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  • Glenn Sonnenberg

Musings from the Bunker 7/2/20


Some of you may remember my sister, Gale. Some may know of her from stories they’ve heard. Others may only know of her tragic death from cancer at age 37. If these Musings make it to August 14th, which would have been her 62nd birthday, you’ll hear more about her then. In the meantime, I was pleasantly surprised to see this post on Facebook last week from one of Gale’s best friends. The writer is a professor who grew up in Orange County with us. Her parents and ours were very close. I could expound upon the following, but it requires no explanation. It speaks not only to the memory of my sister, but to the memory of happier times, when people could disagree, discuss and collaborate:

"Today, as I spend too much time arguing about politics, I miss my friend, Gale Sonnenberg, z”l, sister of Glenn Sonnenberg. Gale was a conservative. I, as all my Facebook friends know, am a liberal. We loved to discuss politics, and we would argue and argue until we got to a point of clarity and agreement. It turned out that we had the same goal - making this country a better place, including for the poor and the suffering. We had very different ideas about how to reach those goals though. She believed in private action; I believe in a substantial role for the state.

The thing about Gale that was really inspiring is that she put her Conservative values into practice, making the world a better place by her private actions. She taught business law in a Los Angeles Community College. Her students were mainly poor women of color. For all of my liberal thoughts and proclamations, I was teaching in a university with a predominantly white, rich student body. Gale did more for social justice by, as she put it, helping those women pull themselves up by their bootstraps.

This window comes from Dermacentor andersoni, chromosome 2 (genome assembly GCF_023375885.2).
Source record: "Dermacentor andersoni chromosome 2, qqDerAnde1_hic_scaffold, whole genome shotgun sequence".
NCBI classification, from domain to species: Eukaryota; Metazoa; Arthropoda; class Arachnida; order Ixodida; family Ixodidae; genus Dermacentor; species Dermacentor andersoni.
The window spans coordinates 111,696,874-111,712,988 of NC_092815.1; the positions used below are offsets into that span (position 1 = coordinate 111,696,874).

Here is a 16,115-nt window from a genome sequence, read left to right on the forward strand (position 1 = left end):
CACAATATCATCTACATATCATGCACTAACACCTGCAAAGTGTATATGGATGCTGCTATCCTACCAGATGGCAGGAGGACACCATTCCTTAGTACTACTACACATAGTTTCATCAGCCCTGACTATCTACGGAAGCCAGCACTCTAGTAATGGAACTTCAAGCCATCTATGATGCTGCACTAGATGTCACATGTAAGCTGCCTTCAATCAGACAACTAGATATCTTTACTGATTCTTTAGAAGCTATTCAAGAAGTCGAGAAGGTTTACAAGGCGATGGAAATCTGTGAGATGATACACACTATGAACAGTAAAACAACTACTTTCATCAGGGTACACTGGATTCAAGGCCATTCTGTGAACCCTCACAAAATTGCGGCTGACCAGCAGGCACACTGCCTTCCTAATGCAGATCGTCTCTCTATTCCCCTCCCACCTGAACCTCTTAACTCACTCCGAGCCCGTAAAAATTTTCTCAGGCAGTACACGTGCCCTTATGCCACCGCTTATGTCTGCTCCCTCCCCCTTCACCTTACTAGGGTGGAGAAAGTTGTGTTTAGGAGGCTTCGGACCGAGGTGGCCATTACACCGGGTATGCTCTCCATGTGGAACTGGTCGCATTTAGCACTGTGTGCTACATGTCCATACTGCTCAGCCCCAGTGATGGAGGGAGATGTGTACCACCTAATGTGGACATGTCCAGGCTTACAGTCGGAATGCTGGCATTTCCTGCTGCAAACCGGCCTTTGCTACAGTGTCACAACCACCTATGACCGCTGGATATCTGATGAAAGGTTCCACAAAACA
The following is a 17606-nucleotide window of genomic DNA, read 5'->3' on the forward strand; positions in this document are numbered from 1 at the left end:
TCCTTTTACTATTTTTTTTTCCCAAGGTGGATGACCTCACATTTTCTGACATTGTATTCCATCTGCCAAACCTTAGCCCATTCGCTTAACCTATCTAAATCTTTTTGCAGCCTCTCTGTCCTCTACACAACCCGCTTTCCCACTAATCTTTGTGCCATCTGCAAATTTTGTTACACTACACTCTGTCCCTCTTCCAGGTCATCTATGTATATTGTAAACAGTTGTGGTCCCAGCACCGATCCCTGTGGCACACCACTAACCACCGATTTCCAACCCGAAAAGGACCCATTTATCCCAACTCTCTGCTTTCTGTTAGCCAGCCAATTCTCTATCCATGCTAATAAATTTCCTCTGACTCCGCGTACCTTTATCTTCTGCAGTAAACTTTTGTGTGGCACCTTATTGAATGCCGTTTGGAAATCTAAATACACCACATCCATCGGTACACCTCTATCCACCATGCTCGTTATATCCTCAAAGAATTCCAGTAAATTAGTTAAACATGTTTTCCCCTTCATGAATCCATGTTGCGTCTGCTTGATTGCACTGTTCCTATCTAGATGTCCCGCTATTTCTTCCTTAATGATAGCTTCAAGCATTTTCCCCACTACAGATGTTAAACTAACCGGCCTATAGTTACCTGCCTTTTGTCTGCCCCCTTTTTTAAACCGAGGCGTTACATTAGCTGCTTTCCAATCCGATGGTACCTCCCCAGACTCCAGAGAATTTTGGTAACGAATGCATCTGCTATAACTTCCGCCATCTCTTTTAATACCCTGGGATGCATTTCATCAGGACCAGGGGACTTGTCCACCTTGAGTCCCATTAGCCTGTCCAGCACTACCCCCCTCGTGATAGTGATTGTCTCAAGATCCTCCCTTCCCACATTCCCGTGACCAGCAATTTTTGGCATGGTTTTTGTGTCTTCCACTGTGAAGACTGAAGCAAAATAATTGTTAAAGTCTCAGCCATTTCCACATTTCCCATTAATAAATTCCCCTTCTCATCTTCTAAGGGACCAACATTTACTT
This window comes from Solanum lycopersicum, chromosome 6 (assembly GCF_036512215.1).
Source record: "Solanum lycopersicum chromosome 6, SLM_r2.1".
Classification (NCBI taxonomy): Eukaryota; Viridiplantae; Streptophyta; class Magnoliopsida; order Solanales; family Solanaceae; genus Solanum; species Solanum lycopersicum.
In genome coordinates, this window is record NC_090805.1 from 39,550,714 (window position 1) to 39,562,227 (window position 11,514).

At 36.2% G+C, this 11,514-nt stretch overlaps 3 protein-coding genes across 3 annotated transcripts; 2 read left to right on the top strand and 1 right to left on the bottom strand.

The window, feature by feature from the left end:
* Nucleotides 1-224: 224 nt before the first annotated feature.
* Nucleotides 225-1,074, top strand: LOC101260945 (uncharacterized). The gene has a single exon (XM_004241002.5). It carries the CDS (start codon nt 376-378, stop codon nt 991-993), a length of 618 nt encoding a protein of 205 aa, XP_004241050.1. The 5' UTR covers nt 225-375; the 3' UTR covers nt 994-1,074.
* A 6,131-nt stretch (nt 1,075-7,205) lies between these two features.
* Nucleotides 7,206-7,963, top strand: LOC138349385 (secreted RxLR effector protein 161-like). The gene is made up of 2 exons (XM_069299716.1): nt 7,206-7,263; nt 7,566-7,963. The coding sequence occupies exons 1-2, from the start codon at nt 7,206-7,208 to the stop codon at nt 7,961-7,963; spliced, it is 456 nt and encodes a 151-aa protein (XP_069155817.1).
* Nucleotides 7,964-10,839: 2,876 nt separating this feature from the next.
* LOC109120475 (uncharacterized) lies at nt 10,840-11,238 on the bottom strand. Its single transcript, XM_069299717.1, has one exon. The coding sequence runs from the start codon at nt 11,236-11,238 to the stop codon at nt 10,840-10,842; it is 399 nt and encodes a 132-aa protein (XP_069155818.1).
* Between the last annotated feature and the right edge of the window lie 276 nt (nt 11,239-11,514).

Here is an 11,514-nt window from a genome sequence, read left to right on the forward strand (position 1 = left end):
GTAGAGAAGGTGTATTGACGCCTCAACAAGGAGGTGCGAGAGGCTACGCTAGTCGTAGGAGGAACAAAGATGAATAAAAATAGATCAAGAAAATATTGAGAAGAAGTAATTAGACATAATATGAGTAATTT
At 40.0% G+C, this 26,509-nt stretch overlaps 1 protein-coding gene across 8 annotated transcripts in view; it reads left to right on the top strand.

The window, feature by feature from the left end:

For all that I might want to talk about how the very fact that bootstraps are needed for poor people of color is a stain on our society or how the problems of systemic racism need systemic responses, Gale was doing social justice work just by teaching people without privilege. I don’t think she would have called it social justice, but maybe she realized it as her special mitzvah.

I miss a country in which we can have actual democratic deliberation in which we can find common goals and change each other’s minds.

And [name redacted for privacy], your post today also brought Gale to mind because #fuckcancer. She died way too young."

Gale would have liked this. And she most assuredly would not be happy the current political situation.

Have a good day,


Yes, that’s Gale at her law school graduation. Our grandfather, Eddie Abrahams, is to her left. I have no idea who the other guy is.

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